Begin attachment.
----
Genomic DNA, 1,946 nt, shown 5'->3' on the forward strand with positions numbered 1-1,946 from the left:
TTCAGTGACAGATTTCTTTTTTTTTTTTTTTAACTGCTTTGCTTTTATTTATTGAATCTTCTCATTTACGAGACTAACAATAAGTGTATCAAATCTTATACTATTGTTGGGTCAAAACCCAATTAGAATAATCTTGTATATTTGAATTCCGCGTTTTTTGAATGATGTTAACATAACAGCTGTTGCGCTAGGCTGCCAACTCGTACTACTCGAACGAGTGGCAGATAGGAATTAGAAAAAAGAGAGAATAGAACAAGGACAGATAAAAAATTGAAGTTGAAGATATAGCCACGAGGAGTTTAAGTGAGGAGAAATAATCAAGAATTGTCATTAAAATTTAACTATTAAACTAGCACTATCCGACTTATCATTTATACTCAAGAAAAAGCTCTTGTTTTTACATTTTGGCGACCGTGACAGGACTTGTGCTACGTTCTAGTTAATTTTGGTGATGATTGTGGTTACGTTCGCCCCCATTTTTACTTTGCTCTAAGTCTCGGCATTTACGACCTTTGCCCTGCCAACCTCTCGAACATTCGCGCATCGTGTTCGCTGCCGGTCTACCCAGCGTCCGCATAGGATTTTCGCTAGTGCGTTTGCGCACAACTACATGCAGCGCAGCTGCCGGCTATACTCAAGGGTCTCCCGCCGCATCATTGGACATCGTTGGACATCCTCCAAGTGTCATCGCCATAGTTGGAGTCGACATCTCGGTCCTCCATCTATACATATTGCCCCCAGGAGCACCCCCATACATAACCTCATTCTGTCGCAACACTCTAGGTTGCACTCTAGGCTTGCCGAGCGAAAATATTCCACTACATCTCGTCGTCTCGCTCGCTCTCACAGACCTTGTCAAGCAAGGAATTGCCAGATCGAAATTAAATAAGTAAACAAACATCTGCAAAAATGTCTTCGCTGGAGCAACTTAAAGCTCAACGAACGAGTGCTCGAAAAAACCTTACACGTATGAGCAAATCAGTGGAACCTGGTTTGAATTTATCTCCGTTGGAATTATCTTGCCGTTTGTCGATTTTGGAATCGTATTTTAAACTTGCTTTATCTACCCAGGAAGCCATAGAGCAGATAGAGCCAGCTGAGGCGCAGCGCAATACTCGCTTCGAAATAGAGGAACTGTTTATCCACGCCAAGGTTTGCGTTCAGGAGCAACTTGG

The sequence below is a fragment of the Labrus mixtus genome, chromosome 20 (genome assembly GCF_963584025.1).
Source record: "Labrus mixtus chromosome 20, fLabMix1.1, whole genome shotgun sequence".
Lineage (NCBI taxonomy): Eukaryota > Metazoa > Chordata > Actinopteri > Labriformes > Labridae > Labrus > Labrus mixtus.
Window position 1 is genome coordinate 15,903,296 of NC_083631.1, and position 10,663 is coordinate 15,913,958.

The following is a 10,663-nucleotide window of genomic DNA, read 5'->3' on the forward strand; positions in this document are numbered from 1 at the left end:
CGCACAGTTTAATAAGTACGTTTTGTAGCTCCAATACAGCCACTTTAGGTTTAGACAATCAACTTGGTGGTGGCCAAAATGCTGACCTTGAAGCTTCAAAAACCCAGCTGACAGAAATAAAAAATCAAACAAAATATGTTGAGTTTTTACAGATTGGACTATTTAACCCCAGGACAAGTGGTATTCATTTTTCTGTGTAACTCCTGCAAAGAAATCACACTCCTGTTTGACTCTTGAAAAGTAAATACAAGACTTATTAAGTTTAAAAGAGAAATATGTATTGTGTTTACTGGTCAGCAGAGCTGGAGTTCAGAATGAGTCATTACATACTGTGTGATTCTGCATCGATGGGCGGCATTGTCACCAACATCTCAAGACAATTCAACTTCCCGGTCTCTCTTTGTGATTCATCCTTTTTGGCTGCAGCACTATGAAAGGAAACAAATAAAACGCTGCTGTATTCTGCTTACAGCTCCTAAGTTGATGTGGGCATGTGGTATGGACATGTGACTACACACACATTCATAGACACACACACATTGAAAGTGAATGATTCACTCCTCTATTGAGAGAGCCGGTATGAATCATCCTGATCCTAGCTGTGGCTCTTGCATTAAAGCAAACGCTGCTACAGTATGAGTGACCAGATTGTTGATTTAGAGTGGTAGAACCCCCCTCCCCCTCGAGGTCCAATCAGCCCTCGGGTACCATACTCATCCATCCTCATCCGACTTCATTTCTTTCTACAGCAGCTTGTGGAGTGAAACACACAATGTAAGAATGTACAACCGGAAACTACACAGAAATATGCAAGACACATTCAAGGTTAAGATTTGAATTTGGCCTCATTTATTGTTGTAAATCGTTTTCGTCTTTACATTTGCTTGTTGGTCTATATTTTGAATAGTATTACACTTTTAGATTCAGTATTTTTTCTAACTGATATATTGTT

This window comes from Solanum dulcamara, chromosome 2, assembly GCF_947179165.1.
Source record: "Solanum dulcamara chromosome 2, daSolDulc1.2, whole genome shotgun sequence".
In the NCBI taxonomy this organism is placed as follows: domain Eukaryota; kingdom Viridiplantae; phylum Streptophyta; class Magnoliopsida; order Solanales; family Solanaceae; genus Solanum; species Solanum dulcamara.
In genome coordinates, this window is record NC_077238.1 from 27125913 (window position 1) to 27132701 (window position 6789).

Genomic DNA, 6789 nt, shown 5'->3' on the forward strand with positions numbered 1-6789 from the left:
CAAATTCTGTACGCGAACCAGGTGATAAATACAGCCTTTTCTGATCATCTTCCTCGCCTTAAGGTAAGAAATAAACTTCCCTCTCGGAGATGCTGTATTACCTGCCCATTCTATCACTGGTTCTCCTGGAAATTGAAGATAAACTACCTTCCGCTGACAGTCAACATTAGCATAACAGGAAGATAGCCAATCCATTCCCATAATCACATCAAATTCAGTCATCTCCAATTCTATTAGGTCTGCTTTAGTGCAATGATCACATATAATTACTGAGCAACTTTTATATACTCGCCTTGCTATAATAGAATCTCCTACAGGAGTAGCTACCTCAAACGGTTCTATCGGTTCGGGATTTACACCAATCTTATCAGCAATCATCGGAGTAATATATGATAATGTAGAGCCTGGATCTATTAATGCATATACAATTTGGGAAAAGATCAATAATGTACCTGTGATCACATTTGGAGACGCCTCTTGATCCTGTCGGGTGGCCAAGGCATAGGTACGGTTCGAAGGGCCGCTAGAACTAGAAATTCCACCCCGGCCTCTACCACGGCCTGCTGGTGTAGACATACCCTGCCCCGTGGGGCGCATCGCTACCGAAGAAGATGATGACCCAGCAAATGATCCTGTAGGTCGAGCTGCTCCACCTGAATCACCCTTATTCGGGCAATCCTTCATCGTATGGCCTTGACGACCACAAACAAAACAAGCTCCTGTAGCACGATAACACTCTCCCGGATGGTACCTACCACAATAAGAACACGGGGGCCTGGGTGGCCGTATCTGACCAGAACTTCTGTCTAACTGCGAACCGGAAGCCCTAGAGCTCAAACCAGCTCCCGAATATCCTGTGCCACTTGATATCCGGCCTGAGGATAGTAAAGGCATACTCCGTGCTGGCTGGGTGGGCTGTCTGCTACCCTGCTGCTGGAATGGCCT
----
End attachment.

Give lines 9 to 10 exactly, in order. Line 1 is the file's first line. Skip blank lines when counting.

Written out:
This window comes from Solanum dulcamara, chromosome 2, assembly GCF_947179165.1.
Source record: "Solanum dulcamara chromosome 2, daSolDulc1.2, whole genome shotgun sequence".